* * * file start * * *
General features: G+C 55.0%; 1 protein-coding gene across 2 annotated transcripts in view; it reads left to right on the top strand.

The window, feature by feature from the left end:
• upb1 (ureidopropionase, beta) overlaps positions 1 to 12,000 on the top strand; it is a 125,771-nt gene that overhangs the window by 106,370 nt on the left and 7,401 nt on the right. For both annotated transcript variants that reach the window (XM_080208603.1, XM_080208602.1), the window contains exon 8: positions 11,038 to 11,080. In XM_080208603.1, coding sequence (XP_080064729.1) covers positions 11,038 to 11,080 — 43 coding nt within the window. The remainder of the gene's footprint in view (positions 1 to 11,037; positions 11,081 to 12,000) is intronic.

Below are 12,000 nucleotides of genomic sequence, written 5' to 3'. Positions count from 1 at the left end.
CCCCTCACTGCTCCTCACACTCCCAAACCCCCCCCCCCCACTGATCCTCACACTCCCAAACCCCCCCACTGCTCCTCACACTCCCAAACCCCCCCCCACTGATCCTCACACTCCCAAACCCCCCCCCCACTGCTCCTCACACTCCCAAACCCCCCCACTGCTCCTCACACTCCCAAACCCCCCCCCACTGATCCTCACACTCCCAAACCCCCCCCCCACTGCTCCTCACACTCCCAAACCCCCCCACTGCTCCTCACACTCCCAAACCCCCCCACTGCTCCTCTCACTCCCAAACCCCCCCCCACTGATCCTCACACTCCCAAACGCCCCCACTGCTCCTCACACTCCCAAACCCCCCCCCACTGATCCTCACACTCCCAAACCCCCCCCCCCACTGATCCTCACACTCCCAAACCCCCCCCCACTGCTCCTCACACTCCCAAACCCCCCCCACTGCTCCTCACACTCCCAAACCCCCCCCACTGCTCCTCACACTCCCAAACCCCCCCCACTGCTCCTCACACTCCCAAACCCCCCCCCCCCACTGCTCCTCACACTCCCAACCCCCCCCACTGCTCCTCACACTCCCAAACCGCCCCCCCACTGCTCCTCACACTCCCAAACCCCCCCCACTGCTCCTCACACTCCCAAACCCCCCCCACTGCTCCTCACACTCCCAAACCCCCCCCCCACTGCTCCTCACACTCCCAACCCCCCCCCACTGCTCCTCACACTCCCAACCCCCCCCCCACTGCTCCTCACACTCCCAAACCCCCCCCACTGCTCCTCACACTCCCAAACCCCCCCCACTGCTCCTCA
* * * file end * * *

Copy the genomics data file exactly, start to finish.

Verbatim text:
General features: G+C 55.0%; 1 protein-coding gene across 2 annotated transcripts in view; it reads left to right on the top strand.

The window, feature by feature from the left end:
• upb1 (ureidopropionase, beta) overlaps positions 1 to 12,000 on the top strand; it is a 125,771-nt gene that overhangs the window by 106,370 nt on the left and 7,401 nt on the right. For both annotated transcript variants that reach the window (XM_080208603.1, XM_080208602.1), the window contains exon 8: positions 11,038 to 11,080. In XM_080208603.1, coding sequence (XP_080064729.1) covers positions 11,038 to 11,080 — 43 coding nt within the window. The remainder of the gene's footprint in view (positions 1 to 11,037; positions 11,081 to 12,000) is intronic.

Below are 12,000 nucleotides of genomic sequence, written 5' to 3'. Positions count from 1 at the left end.
CCCCTCACTGCTCCTCACACTCCCAAACCCCCCCCCCCCACTGATCCTCACACTCCCAAACCCCCCCACTGCTCCTCACACTCCCAAACCCCCCCCCACTGATCCTCACACTCCCAAACCCCCCCCCCACTGCTCCTCACACTCCCAAACCCCCCCACTGCTCCTCACACTCCCAAACCCCCCCCCACTGATCCTCACACTCCCAAACCCCCCCCCCACTGCTCCTCACACTCCCAAACCCCCCCACTGCTCCTCACACTCCCAAACCCCCCCACTGCTCCTCTCACTCCCAAACCCCCCCCCACTGATCCTCACACTCCCAAACGCCCCCACTGCTCCTCACACTCCCAAACCCCCCCCCACTGATCCTCACACTCCCAAACCCCCCCCCCCACTGATCCTCACACTCCCAAACCCCCCCCCACTGCTCCTCACACTCCCAAACCCCCCCCACTGCTCCTCACACTCCCAAACCCCCCCCACTGCTCCTCACACTCCCAAACCCCCCCCACTGCTCCTCACACTCCCAAACCCCCCCCCCCCACTGCTCCTCACACTCCCAACCCCCCCCACTGCTCCTCACACTCCCAAACCGCCCCCCCACTGCTCCTCACACTCCCAAACCCCCCCCACTGCTCCTCACACTCCCAAACCCCCCCCACTGCTCCTCACACTCCCAAACCCCCCCCCCACTGCTCCTCACACTCCCAACCCCCCCCCACTGCTCCTCACACTCCCAACCCCCCCCCCACTGCTCCTCACACTCCCAAACCCCCCCCACTGCTCCTCACACTCCCAAACCCCCCCCACTGCTCCTCA